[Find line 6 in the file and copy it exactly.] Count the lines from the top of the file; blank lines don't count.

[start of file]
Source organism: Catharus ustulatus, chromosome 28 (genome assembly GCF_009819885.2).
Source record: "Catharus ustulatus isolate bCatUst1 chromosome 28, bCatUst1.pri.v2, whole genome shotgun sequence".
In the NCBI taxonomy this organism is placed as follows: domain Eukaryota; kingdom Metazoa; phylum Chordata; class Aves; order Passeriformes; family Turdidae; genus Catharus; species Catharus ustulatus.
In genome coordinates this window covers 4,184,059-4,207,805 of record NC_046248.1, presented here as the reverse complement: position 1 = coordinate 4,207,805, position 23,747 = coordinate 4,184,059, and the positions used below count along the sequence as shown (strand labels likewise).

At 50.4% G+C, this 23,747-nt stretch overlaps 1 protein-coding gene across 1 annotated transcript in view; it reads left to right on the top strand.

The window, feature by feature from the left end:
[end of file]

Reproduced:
The window, feature by feature from the left end: